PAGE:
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Suitable for Work Sex Ed: STI or STD?

Health • by Paul De Beyer • 14 January 2022

Did you know that Netflix’s TV show Sex Education was trending in South Africa not so long ago? And it has trended as each season is released. For those who haven’t seen it, the series focuses on a group of British school kids as they navigate their introduction to sex and sexual education.

Now, sexual education in South African schools might look a little different to that in the UK, but the trials and tribulations those teenagers go through in the show resonates across borders. The concern of losing one’s virginity, getting pregnant or contracting an STI or STD remains the same wherever you are in the world.

But what exactly is an STI? Or, even, an STD?

The trick is in the name. An STI is a sexually transmitted infection, while an STD is a sexually transmitted disease. The main difference is that not all diseases start as an infection, which is when a bacteria or virus enters the body and starts to grow.

Similarly, not all infections become diseases, which is when there‘s a disruption to the body’s normal functions. So you could become infected and not have a disease, contract a disease and never become infected, or simply become infected and have that infection turn into a disease.

Does it change my course which version I get?

So, STI or STD, in the end it doesn’t matter which came first or how they are connected. The bottom line is that you should try to avoid any and all of them. Best ways to avoid any nasty surprises is to be careful who you sleep with, always use a condom and, above all else, get tested often.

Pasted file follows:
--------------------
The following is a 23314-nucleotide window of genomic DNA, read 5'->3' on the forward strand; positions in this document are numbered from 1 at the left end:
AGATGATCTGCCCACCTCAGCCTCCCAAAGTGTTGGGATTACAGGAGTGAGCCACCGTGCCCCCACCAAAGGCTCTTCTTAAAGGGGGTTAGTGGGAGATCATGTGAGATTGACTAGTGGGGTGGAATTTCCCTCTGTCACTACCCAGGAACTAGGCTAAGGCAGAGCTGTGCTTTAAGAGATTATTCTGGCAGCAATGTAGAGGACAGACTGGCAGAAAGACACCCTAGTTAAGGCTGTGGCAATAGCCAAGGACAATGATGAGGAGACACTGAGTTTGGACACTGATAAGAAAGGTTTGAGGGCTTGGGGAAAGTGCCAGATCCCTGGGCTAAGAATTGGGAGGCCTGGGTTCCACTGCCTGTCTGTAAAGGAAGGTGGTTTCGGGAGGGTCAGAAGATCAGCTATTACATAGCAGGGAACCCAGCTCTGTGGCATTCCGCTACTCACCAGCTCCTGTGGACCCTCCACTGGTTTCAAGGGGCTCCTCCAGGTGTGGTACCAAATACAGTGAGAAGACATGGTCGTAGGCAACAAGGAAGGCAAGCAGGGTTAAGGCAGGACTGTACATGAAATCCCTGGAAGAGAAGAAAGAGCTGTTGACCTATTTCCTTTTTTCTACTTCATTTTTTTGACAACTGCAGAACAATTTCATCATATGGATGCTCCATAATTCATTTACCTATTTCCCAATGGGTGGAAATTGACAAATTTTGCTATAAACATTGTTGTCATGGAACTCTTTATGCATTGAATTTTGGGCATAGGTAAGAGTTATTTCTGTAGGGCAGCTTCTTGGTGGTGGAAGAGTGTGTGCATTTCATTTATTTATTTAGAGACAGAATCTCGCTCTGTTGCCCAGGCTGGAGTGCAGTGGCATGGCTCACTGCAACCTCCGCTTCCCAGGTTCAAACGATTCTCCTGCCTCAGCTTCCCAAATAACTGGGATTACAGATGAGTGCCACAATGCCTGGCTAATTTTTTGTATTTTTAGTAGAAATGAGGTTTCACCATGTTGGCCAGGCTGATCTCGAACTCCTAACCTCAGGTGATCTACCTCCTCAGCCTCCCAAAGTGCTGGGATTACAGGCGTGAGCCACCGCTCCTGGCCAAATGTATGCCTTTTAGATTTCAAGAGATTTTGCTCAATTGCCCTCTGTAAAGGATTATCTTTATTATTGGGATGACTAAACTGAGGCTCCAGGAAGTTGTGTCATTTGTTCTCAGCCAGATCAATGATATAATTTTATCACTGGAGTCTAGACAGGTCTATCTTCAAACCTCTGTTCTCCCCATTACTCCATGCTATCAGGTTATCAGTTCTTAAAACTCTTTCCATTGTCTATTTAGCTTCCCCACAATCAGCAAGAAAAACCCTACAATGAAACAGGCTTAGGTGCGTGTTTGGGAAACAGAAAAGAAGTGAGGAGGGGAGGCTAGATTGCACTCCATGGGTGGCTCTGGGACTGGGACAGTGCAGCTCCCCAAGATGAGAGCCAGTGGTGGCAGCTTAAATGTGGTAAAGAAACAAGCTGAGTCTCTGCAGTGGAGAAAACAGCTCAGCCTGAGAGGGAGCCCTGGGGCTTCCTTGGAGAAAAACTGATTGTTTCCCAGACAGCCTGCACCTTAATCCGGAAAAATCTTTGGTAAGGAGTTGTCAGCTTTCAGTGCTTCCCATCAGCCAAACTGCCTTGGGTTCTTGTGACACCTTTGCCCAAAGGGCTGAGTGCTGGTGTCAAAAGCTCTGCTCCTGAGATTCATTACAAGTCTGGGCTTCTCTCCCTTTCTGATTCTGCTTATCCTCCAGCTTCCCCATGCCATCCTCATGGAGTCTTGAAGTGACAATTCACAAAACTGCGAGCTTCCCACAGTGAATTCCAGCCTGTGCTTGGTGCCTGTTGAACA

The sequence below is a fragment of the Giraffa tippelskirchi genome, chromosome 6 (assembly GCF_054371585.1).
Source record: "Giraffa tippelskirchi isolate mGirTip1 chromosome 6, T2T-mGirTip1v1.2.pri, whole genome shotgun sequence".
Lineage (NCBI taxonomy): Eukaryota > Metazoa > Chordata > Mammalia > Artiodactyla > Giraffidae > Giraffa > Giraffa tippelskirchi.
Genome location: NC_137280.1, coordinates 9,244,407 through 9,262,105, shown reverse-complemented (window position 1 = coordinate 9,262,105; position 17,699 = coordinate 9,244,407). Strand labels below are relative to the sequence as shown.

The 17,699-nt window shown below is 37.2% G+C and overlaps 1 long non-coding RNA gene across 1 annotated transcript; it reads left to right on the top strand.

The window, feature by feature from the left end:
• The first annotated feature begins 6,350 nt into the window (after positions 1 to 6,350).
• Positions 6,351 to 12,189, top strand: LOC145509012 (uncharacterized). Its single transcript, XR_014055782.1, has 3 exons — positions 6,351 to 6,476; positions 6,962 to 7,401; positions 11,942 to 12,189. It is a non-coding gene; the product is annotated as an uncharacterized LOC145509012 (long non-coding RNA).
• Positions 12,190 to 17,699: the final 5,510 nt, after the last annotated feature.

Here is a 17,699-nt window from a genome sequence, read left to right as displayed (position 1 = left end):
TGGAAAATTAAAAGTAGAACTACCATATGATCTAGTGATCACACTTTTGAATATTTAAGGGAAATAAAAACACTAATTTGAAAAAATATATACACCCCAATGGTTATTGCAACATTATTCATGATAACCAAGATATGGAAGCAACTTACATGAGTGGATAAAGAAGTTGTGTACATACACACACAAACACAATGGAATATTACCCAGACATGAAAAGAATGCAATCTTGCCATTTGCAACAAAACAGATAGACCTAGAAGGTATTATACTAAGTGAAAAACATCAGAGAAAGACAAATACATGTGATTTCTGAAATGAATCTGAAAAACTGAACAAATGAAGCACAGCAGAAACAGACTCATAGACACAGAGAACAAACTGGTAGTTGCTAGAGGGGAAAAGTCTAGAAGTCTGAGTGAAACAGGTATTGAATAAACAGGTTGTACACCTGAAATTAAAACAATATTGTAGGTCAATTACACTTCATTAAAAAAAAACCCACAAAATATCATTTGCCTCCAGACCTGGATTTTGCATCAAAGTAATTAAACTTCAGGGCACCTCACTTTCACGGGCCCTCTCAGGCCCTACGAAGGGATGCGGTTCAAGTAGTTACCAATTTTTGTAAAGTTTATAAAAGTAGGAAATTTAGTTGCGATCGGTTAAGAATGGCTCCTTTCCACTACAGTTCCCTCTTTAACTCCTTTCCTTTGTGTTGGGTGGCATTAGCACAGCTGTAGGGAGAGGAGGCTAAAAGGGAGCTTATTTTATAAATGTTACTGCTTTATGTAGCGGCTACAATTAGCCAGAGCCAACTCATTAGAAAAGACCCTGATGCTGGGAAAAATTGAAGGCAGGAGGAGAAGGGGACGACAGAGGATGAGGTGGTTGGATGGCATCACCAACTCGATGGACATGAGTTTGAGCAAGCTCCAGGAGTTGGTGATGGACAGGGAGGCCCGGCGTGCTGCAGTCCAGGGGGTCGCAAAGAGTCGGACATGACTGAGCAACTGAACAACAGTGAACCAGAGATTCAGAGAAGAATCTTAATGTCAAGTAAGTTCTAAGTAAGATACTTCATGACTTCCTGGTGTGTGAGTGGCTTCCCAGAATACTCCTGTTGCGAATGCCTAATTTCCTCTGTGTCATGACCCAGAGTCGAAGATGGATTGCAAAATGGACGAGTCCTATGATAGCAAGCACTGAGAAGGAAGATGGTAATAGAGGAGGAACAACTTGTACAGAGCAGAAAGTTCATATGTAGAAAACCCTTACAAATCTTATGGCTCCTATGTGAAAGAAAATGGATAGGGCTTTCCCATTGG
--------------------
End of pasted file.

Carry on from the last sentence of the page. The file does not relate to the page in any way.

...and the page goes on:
What kinds of symptoms can I expect?

Nothing fun, that’s for sure. Contracting an STI or STD can be a little confusing because you can be totally symptom-free and pass it on to others, or have a flare-up of symptoms a while after you sleep with someone with a disease or infection.

Here are a few main symptoms to watch out for:

How do I know if I have one?

Not to sound too repetitive here but: get tested! Sounds scary, you know, with needles and what not. But it’s really not.

Getting tested for STIs and STDs is something we should all do, regardless of our sexual orientation or relationship status. If you’re sleeping with multiple partners, then getting tested regularly, even if you’re using condoms, is a must.

If you’re monogamous with one partner, then you should both get tested before choosing to change contraception methods.

GetSavvi Health members have access to Preventative Benefits which include tests like pap smears and vaccinations for Hepatitis A and B, as well as as HIV/Aids treatment and medication as part of their daily benefits.

What do I do if I test positive?

First off, make an appointment with your doctor. Some STIs and STDs are very treatable. However, some are incurable and need to be properly managed through medication and counselling.

Remember, as a GetSavvi Health member you have access to a 24-hour Health Advisor hotline for health advice, as well as a 24-hour Counselling hotline if you need to talk to someone.

If you need to know more about your GetSavvi Health benefits, please don’t hesitate to contact us on 0861 18 92 02.

 

References:
STD vs STI: Common Types, Symptoms, and Treatment
Sexually transmitted diseases (STDs)
The One Difference Between STIs and STDs — and How to Minimize Your Risk
STD or STI, What’s the Difference?
Sex Education (TV series)

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